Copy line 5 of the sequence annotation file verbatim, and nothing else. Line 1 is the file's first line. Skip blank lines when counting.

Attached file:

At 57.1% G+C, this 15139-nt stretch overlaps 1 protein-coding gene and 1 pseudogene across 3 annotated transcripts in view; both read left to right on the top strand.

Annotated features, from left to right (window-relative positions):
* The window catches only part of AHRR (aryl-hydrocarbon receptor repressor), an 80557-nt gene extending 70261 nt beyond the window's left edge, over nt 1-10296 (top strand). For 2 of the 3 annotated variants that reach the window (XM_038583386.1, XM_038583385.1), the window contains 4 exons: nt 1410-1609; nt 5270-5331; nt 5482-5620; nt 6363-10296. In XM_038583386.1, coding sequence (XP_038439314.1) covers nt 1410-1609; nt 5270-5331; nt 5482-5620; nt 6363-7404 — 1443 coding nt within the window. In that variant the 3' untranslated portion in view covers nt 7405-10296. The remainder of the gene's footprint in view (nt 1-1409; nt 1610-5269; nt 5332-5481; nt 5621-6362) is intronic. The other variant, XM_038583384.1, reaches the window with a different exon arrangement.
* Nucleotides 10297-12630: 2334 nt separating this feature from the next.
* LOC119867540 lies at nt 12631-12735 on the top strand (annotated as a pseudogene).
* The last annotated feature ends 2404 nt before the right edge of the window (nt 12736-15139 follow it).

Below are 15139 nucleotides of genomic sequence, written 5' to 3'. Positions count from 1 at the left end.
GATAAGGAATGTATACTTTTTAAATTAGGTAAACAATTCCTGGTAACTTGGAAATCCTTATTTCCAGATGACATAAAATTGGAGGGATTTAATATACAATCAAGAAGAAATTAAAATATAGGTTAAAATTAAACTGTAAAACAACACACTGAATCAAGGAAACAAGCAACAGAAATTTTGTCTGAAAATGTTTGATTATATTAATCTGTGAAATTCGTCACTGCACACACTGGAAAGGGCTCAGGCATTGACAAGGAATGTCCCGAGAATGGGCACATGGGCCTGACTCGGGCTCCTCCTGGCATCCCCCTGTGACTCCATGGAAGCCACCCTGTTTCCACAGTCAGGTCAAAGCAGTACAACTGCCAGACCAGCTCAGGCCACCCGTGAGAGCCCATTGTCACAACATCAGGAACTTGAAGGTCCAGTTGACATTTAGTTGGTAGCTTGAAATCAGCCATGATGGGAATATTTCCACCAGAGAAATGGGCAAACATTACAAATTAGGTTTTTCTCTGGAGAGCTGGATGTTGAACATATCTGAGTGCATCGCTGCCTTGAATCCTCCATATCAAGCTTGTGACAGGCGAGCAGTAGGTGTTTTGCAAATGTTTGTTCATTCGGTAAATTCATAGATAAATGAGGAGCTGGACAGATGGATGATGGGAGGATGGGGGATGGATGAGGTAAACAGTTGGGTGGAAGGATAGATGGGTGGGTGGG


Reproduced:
* LOC119867540 lies at nt 12631-12735 on the top strand (annotated as a pseudogene).